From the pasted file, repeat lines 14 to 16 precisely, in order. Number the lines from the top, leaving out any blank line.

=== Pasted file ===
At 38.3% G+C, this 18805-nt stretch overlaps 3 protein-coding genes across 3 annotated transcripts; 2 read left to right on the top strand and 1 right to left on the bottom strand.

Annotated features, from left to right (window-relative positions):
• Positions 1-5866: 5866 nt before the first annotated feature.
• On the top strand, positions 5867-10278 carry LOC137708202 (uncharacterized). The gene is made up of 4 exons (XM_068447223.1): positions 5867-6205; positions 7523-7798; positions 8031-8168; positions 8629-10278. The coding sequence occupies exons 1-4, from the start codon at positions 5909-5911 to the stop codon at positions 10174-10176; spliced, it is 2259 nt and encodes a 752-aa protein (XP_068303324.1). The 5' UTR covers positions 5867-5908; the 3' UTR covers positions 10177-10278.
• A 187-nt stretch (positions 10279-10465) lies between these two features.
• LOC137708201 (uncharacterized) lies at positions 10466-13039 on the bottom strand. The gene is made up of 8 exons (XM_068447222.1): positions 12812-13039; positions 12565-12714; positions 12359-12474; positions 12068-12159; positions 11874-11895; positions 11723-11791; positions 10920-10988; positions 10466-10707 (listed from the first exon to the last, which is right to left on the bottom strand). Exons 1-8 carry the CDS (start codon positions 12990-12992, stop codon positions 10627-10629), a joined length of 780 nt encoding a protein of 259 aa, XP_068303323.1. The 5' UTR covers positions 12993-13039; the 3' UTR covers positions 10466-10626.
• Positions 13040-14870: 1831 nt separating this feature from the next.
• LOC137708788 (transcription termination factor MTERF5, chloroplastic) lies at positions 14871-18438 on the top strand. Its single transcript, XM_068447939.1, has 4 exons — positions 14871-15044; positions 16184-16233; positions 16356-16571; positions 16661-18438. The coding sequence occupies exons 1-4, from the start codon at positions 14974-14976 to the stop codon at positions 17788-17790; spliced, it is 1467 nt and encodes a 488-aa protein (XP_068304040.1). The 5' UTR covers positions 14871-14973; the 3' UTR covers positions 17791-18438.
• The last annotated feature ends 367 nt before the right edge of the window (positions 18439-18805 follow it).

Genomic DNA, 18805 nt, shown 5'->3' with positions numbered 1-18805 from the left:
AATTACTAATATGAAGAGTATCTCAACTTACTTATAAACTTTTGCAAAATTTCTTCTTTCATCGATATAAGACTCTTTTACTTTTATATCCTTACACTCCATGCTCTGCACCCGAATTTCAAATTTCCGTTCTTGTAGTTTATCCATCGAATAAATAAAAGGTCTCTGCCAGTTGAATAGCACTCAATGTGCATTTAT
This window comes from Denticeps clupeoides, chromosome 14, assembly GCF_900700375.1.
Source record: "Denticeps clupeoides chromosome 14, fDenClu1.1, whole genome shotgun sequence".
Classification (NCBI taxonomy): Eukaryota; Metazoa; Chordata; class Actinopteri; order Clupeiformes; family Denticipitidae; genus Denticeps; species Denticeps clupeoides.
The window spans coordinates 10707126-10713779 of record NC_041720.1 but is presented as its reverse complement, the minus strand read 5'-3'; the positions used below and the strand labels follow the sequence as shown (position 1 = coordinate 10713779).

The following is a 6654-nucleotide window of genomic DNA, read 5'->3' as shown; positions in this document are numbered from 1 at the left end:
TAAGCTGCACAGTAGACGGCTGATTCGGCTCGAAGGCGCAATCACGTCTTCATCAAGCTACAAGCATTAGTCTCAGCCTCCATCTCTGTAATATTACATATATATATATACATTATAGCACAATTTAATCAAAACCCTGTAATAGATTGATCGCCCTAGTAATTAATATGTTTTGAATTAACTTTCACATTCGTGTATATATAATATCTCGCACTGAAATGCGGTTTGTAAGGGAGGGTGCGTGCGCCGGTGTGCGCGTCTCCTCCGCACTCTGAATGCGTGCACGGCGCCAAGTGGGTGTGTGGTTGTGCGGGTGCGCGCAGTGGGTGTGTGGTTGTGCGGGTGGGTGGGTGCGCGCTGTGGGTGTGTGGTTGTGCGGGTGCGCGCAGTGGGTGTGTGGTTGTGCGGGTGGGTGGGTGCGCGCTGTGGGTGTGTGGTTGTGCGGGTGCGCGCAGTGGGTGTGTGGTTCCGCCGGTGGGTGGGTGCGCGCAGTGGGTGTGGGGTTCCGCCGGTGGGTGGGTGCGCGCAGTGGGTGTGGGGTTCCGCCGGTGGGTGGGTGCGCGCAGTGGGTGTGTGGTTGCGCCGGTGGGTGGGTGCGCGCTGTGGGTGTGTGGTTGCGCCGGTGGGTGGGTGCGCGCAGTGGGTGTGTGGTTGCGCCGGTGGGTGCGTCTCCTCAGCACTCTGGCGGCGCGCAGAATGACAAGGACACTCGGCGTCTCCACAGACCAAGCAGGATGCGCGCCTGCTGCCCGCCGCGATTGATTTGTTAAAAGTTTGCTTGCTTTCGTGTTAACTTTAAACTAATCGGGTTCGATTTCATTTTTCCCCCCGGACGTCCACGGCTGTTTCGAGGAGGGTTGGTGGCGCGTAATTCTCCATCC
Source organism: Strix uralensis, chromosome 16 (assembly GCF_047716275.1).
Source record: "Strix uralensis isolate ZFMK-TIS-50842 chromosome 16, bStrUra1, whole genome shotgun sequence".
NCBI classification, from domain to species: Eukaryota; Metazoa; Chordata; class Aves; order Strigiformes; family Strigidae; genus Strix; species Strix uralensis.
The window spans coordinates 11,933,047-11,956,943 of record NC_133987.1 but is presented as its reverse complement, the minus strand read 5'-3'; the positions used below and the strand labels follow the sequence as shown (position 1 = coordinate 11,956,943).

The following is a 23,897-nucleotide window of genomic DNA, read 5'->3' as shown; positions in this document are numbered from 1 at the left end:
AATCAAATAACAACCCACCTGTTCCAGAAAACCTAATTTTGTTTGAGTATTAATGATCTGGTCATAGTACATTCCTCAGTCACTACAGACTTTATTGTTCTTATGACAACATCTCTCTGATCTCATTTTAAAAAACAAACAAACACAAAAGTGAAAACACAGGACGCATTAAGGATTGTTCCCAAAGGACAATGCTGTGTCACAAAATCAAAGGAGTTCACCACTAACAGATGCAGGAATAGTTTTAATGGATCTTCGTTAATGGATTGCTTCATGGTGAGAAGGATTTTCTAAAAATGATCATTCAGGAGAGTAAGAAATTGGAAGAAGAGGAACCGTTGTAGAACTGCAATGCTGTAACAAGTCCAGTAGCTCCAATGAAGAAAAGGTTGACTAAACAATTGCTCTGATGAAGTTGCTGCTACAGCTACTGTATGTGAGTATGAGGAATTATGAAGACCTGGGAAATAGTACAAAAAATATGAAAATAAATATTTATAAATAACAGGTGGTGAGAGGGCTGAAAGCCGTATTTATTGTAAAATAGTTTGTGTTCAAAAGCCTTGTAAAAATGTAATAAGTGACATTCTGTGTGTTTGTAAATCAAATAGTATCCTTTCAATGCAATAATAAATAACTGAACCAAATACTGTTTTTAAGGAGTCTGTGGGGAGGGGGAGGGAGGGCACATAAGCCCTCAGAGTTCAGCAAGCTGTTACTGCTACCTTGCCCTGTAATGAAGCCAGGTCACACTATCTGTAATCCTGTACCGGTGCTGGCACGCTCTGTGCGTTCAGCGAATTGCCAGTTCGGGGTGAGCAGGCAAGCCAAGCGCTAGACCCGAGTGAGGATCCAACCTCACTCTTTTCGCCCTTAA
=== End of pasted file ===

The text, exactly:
Classification (NCBI taxonomy): Eukaryota; Metazoa; Chordata; class Actinopteri; order Clupeiformes; family Denticipitidae; genus Denticeps; species Denticeps clupeoides.
The window spans coordinates 10707126-10713779 of record NC_041720.1 but is presented as its reverse complement, the minus strand read 5'-3'; the positions used below and the strand labels follow the sequence as shown (position 1 = coordinate 10713779).

The following is a 6654-nucleotide window of genomic DNA, read 5'->3' as shown; positions in this document are numbered from 1 at the left end: